Originally published October 11, 2007
Justices to hear lethal-injection challenges today
By John A. Torres and Paul Flemming
FLORIDA CAPITAL BUREAU
COCOA - Convicted murderer and child rapist Mark Dean Schwab will fight for his life once more today, challenging the state's lethal injection methods before the Florida Supreme Court.
Schwab, 38, is scheduled for execution Nov. 15. His is the first death warrant signed by Gov. Charlie Crist and the first in the state since a moratorium on executions was lifted following an inquiry into the December 2006 lethal injection of Angel Diaz.Schwab kidnapped, raped, tortured and murdered 11-year-old Junny Rios-Martinez of Cocoa on April 18, 1991. Just a month earlier, Schwab was released from prison after serving less than half of an eight-year sentence for raping a 13-year-old boy in Cocoa Beach.
Junny's mother said Wednesday she has waited a long time for justice to be carried out and is not going to stress about whether the execution gets delayed.
"There's nothing I can do about it, so it doesn't do any good to think about it because it stirs up memories about it," Vicki Rios-Martinez said. "I'm not going to stop living. I'm not going to let this rob me of my joy. When it happens it'll happen and we'll just have to be ready."
The Florida Supreme Court today will hear challenges to the state's lethal injection methods in cases brought by Schwab and fellow death-row inmate Ian Deco Lightbourne, a convicted murderer.
Both defendants say the state's three-drug mixture used to carry out executions is unconstitutional and they question the state's procedures and methods as revealed by December's botched execution.
It took 34 minutes for Diaz to die, more than twice the normal amount. Witnesses described Diaz gasping for breath, grimacing and his body jolting more than 25 minutes into the execution. An autopsy revealed that the needles used to deliver the deadly drugs missed his veins and instead went into tissue.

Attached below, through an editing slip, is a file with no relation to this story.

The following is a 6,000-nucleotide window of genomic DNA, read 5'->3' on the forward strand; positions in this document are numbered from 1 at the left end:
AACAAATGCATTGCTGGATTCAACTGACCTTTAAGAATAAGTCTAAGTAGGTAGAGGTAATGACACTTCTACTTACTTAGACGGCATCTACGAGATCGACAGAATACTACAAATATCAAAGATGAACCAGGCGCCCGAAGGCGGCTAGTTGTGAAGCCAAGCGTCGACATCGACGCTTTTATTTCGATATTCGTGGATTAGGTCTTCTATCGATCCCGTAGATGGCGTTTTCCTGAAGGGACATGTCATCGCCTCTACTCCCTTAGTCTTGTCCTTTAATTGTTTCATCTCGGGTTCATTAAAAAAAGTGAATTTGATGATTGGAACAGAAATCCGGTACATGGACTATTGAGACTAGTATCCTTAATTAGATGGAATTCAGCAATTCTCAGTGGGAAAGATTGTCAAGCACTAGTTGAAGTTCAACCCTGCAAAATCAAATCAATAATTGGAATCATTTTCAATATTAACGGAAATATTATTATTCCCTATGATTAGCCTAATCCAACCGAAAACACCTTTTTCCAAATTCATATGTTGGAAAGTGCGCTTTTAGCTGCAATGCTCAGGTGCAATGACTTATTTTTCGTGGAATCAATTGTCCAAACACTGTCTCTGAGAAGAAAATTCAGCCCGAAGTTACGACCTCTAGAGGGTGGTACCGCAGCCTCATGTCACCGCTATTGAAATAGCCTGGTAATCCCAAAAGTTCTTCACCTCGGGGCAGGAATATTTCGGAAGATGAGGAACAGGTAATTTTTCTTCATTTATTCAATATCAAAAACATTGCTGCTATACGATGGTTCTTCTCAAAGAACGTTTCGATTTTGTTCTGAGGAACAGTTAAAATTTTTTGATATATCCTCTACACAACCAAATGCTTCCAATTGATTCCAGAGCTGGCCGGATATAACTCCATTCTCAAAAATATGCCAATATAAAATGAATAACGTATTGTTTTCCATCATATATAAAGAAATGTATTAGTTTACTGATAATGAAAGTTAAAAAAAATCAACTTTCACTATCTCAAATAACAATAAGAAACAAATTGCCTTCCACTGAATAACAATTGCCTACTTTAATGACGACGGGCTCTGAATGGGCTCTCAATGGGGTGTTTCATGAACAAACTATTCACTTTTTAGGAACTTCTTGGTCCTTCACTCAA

In an interview Wednesday, Florida Attorney General Bill McCollum said lower court rulings in the Lightbourne case included "extensive and exhaustive findings" that the state's lethal injection procedures are acceptable.
"We feel comfortable and confident the Florida Supreme Court will find" the state's protocols constitutional, McCollum said.
In his arguments, Schwab's attorney, Mark Gruber, says lethal injection is not inherently unconstitutional, but that the way Florida goes about it is a problem.
"Lethal injection is a method of committing an inherently violent and deadly act - execution of a condemned prisoner - masquerading as a peaceful and painless medical procedure," Gruber argued in Schwab's appeal.
A further factor in Schwab's appeal is a U.S. Supreme Court stay of execution in a Kentucky death-penalty case. The federal court review will set standards for what constitutes cruel and unusual punishment in lethal injection cases.
The Florida Supreme Court on Tuesday refused to delay today's proceedings because of the federal case, but it did say it would consider holding off on ruling after oral arguments are made.
McCollum said the Kentucky case is separate, and pointed to lethal injections that have gone forward in Texas after the U.S. Supreme Court stayed the Kentucky execution. He said Florida wants to proceed lawfully, but to carry out the sentences of its courts.
"No one wants to delay due process, but the public has a due process, too," McCollum said.
The Rios-Martinez family has long been critical of a system that has made them wait more than 16 years to see the sentence carried out against their son's killer.
"It's the best criminal justice system in the world," Vicki Rios-Martinez said, "as long as you're a criminal.